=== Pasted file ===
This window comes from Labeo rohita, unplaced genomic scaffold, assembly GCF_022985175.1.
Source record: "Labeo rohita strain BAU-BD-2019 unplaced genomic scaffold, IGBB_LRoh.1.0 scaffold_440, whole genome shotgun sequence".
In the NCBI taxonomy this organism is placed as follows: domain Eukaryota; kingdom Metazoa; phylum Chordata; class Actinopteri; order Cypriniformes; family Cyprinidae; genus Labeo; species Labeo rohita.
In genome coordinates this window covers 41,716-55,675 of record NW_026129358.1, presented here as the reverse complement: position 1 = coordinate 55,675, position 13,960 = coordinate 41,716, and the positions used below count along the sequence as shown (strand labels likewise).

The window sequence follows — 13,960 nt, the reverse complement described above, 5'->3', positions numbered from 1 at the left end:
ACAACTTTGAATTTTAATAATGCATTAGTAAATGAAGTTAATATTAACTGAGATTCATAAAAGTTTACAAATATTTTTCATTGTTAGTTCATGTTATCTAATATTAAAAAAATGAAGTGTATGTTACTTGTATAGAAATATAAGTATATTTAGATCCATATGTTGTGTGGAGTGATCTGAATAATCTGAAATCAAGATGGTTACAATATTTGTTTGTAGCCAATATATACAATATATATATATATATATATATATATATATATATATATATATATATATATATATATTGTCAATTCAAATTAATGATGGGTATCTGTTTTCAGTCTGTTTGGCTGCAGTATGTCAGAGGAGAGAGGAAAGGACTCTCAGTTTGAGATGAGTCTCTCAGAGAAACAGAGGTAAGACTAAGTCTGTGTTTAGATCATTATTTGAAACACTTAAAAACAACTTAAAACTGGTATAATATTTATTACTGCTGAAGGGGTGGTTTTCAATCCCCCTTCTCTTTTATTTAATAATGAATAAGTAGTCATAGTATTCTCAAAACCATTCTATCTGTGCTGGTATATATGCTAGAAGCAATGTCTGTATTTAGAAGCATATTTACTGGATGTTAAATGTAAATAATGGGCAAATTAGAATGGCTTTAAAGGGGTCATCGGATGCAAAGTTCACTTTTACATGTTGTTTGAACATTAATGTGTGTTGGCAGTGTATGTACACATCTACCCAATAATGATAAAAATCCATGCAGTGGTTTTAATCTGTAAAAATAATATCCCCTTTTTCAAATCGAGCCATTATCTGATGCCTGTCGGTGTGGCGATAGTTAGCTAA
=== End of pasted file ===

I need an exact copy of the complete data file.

This window comes from Labeo rohita, unplaced genomic scaffold, assembly GCF_022985175.1.
Source record: "Labeo rohita strain BAU-BD-2019 unplaced genomic scaffold, IGBB_LRoh.1.0 scaffold_440, whole genome shotgun sequence".
In the NCBI taxonomy this organism is placed as follows: domain Eukaryota; kingdom Metazoa; phylum Chordata; class Actinopteri; order Cypriniformes; family Cyprinidae; genus Labeo; species Labeo rohita.
In genome coordinates this window covers 41,716-55,675 of record NW_026129358.1, presented here as the reverse complement: position 1 = coordinate 55,675, position 13,960 = coordinate 41,716, and the positions used below count along the sequence as shown (strand labels likewise).

The window sequence follows — 13,960 nt, the reverse complement described above, 5'->3', positions numbered from 1 at the left end:
ACAACTTTGAATTTTAATAATGCATTAGTAAATGAAGTTAATATTAACTGAGATTCATAAAAGTTTACAAATATTTTTCATTGTTAGTTCATGTTATCTAATATTAAAAAAATGAAGTGTATGTTACTTGTATAGAAATATAAGTATATTTAGATCCATATGTTGTGTGGAGTGATCTGAATAATCTGAAATCAAGATGGTTACAATATTTGTTTGTAGCCAATATATACAATATATATATATATATATATATATATATATATATATATATATATATATATATATATTGTCAATTCAAATTAATGATGGGTATCTGTTTTCAGTCTGTTTGGCTGCAGTATGTCAGAGGAGAGAGGAAAGGACTCTCAGTTTGAGATGAGTCTCTCAGAGAAACAGAGGTAAGACTAAGTCTGTGTTTAGATCATTATTTGAAACACTTAAAAACAACTTAAAACTGGTATAATATTTATTACTGCTGAAGGGGTGGTTTTCAATCCCCCTTCTCTTTTATTTAATAATGAATAAGTAGTCATAGTATTCTCAAAACCATTCTATCTGTGCTGGTATATATGCTAGAAGCAATGTCTGTATTTAGAAGCATATTTACTGGATGTTAAATGTAAATAATGGGCAAATTAGAATGGCTTTAAAGGGGTCATCGGATGCAAAGTTCACTTTTACATGTTGTTTGAACATTAATGTGTGTTGGCAGTGTATGTACACATCTACCCAATAATGATAAAAATCCATGCAGTGGTTTTAATCTGTAAAAATAATATCCCCTTTTTCAAATCGAGCCATTATCTGATGCCTGTCGGTGTGGCGATAGTTAGCTAA